When It All Adds Up

Chris Snyder, CCAS ’17, is what some call a non-traditional student who thought attending the George Washington University was just a pipe dream. While humble and unassuming, Chris is not one to be underestimated: the junior, who earned his pilot’s license at the age of 15, sports a 3.7 GPA as a math and physics scholar in GW’s Columbian College of Arts & Sciences. But his plans of completing his degree came to a halt during finals last winter—while riding his bicycle on the way to class, Chris was struck by a car, and the driver took off without stopping.

Born in Death Valley—and very aware of the irony—Chris’s journey to GW was a winding one. He postponed his college plans to care for his ailing grandfather, worked as a lumberjack and a ranch hand, built homes across the Midwest, then came to the D.C. area when his mother fell ill. He enrolled in a local community college, where he met Professor Tyler White, MA ’10, PhD ’12, who noticed Chris’s sharp intellect and natural aptitude for logic. With Professor White’s mentorship and support, soon Chris was tutoring other students in the math lab, enrolling in graduate-level courses, and matriculating into his dream university, GW.

As a GW student, Chris became a member of the math club, the society of physics students, and Tau Sigma Honor Society. He has also served as a teaching assistant in the math department and was awarded a prestigious internship with the National Institutes of Health to forecast epidemiology the way others predict weather. He also made sure to stay in touch with Professor White, who Chris credits with getting him in the door at GW.

“This was my first time with the big shots,” Chris says of his arrival at GW’s Department of Mathematics. “I didn’t think I’d get to a place like this. I was afraid I’d make Dr. White look bad!”

Far from the case, Chris excelled, but what he didn’t expect was to be the victim of a hit-and-run during fall semester finals, leaving him unable to teach, work, or attend class.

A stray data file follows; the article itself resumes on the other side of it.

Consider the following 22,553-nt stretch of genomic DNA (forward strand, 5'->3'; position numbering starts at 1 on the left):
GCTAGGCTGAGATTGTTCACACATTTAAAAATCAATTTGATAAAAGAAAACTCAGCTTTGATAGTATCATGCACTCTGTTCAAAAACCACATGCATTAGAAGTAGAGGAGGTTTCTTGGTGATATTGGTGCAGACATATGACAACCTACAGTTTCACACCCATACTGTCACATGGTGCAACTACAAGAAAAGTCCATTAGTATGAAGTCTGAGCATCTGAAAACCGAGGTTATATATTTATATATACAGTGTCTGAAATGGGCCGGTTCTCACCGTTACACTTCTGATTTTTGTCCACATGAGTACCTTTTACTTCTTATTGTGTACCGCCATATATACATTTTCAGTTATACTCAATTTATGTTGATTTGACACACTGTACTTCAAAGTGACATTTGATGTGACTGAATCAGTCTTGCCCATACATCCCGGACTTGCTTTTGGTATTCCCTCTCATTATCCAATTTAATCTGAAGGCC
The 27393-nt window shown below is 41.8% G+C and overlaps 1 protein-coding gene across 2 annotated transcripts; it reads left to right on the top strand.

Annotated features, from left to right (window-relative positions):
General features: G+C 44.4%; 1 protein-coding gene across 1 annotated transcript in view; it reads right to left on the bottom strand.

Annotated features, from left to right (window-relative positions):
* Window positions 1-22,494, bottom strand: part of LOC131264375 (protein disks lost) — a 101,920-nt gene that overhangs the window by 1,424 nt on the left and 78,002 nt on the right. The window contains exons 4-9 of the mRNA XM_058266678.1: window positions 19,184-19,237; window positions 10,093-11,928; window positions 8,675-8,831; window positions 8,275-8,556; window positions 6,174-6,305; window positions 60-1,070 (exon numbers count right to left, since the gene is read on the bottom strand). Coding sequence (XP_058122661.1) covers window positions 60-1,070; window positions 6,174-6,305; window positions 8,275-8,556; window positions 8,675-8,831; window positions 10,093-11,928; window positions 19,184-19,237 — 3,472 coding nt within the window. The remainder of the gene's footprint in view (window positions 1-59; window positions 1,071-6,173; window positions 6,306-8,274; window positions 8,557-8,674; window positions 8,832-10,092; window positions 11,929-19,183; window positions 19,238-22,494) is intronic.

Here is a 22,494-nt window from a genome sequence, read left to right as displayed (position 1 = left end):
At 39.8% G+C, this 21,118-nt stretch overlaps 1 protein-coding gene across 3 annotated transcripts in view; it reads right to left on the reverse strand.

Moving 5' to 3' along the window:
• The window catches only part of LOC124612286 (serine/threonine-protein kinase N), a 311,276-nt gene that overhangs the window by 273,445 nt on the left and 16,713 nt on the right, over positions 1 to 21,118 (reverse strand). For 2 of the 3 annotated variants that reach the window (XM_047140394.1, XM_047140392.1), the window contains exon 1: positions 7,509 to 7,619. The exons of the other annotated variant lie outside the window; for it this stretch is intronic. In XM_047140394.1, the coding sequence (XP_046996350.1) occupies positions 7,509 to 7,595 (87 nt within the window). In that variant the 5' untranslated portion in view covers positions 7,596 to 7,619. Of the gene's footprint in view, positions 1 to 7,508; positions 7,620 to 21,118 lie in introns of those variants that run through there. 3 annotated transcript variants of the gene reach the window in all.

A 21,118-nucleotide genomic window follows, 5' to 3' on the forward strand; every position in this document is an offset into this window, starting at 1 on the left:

Then he learned about the Ronald W. Howard Student Assistance Fund, named in honor of GW staff member Ron Howard who was known to help students in exceptional situations with his personal resources. Established in 1999 by GW alumni, the fund continues this remarkable legacy by providing non-tuition support for students with extraordinary or emergency need.

“When I first applied for support, I was unable to pay rent. I had bill collectors calling me at all times of the day,” he remembers. “But because of the award I received, I could focus on my recuperation and figuring out my course plan instead of worrying how I was going to afford food.”

For Chris, the support he received was more than just financial. He also found counsel and guidance from the Division of Student Affairs (DSA), especially Student Success Officer Tracy Arwari, EdD ’14.

“Having her there as an advocate, really the totality of the support mechanism, was way more than I expected,” he says. “Before this experience, I didn’t really feel like I was part of the student body, but Tracy and the DSA fought for me. Now, I’ve never felt more at home.”

With some of his burdens lifted, Chris can now look forward to resuming classes—as well as tutoring, something he’s found he loves thanks to Professor White’s encouragement, and his teaching assistantship—this fall.

“Many people think that math is hard, but you do it every day!” he says. “I love helping people break down the logic and get that sort of understanding. It feels really good to be able to help change the foundation of my students’ world views.”

Chris is quick to add that he’s also looking forward to giving back to the fund as soon as he’s able.

“That’s really important to me,” he explains, “especially because it helps those of us who really need it and don’t have anywhere else to turn. GW had my back.”


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 to support students like Chris Snyder, or learn more about how you can get involved by visiting campaign.gwu.edu.

 

Author: GW Impact

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